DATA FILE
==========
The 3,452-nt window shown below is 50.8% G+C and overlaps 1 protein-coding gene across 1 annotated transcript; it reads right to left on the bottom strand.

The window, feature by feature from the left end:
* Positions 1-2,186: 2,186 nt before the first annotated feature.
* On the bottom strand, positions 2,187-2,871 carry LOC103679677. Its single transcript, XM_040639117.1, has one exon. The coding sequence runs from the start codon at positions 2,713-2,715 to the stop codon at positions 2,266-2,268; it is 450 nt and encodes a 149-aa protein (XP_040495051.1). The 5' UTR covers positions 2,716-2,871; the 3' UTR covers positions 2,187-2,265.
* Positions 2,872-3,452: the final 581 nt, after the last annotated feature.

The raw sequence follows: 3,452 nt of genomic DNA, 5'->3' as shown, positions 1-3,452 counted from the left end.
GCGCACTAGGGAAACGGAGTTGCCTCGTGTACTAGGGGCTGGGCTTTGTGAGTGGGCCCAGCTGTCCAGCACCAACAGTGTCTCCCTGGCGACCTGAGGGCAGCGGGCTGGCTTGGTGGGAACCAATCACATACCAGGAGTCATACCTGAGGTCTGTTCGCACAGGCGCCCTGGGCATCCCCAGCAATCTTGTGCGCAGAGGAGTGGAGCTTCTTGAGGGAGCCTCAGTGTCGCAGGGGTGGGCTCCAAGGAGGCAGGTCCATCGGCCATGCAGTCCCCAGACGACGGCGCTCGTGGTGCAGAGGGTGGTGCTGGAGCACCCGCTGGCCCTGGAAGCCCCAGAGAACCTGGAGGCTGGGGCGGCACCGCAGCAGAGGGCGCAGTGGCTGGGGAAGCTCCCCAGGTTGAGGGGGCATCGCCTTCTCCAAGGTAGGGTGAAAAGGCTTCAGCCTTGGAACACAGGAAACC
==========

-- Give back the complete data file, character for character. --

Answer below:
The 3,452-nt window shown below is 50.8% G+C and overlaps 1 protein-coding gene across 1 annotated transcript; it reads right to left on the bottom strand.

The window, feature by feature from the left end:
* Positions 1-2,186: 2,186 nt before the first annotated feature.
* On the bottom strand, positions 2,187-2,871 carry LOC103679677. Its single transcript, XM_040639117.1, has one exon. The coding sequence runs from the start codon at positions 2,713-2,715 to the stop codon at positions 2,266-2,268; it is 450 nt and encodes a 149-aa protein (XP_040495051.1). The 5' UTR covers positions 2,716-2,871; the 3' UTR covers positions 2,187-2,265.
* Positions 2,872-3,452: the final 581 nt, after the last annotated feature.

The raw sequence follows: 3,452 nt of genomic DNA, 5'->3' as shown, positions 1-3,452 counted from the left end.
GCGCACTAGGGAAACGGAGTTGCCTCGTGTACTAGGGGCTGGGCTTTGTGAGTGGGCCCAGCTGTCCAGCACCAACAGTGTCTCCCTGGCGACCTGAGGGCAGCGGGCTGGCTTGGTGGGAACCAATCACATACCAGGAGTCATACCTGAGGTCTGTTCGCACAGGCGCCCTGGGCATCCCCAGCAATCTTGTGCGCAGAGGAGTGGAGCTTCTTGAGGGAGCCTCAGTGTCGCAGGGGTGGGCTCCAAGGAGGCAGGTCCATCGGCCATGCAGTCCCCAGACGACGGCGCTCGTGGTGCAGAGGGTGGTGCTGGAGCACCCGCTGGCCCTGGAAGCCCCAGAGAACCTGGAGGCTGGGGCGGCACCGCAGCAGAGGGCGCAGTGGCTGGGGAAGCTCCCCAGGTTGAGGGGGCATCGCCTTCTCCAAGGTAGGGTGAAAAGGCTTCAGCCTTGGAACACAGGAAACC